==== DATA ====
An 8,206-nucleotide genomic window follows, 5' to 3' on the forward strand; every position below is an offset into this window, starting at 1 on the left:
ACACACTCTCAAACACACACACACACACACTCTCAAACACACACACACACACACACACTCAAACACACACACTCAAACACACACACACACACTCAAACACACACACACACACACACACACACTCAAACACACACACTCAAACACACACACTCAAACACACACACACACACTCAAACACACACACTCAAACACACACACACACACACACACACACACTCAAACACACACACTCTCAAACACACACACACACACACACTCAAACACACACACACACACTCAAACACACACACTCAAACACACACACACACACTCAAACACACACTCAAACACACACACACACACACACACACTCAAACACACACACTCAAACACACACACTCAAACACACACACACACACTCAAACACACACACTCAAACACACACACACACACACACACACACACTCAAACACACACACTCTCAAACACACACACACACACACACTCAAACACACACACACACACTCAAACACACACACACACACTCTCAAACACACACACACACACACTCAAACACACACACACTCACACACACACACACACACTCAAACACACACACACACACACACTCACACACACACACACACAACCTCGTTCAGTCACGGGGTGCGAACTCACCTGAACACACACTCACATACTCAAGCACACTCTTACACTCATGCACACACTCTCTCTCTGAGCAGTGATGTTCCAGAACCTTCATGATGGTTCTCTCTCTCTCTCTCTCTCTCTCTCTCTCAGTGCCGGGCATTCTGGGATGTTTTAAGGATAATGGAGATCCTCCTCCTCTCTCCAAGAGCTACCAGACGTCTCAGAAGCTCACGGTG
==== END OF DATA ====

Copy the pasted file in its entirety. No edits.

An 8,206-nucleotide genomic window follows, 5' to 3' on the forward strand; every position below is an offset into this window, starting at 1 on the left:
ACACACTCTCAAACACACACACACACACACTCTCAAACACACACACACACACACACACTCAAACACACACACTCAAACACACACACACACACTCAAACACACACACACACACACACACACACTCAAACACACACACTCAAACACACACACTCAAACACACACACACACACTCAAACACACACACTCAAACACACACACACACACACACACACACACTCAAACACACACACTCTCAAACACACACACACACACACACTCAAACACACACACACACACTCAAACACACACACTCAAACACACACACACACACTCAAACACACACTCAAACACACACACACACACACACACACTCAAACACACACACTCAAACACACACACTCAAACACACACACACACACTCAAACACACACACTCAAACACACACACACACACACACACACACACTCAAACACACACACTCTCAAACACACACACACACACACACTCAAACACACACACACACACTCAAACACACACACACACACTCTCAAACACACACACACACACACTCAAACACACACACACTCACACACACACACACACACTCAAACACACACACACACACACACTCACACACACACACACACAACCTCGTTCAGTCACGGGGTGCGAACTCACCTGAACACACACTCACATACTCAAGCACACTCTTACACTCATGCACACACTCTCTCTCTGAGCAGTGATGTTCCAGAACCTTCATGATGGTTCTCTCTCTCTCTCTCTCTCTCTCTCTCTCAGTGCCGGGCATTCTGGGATGTTTTAAGGATAATGGAGATCCTCCTCCTCTCTCCAAGAGCTACCAGACGTCTCAGAAGCTCACGGTG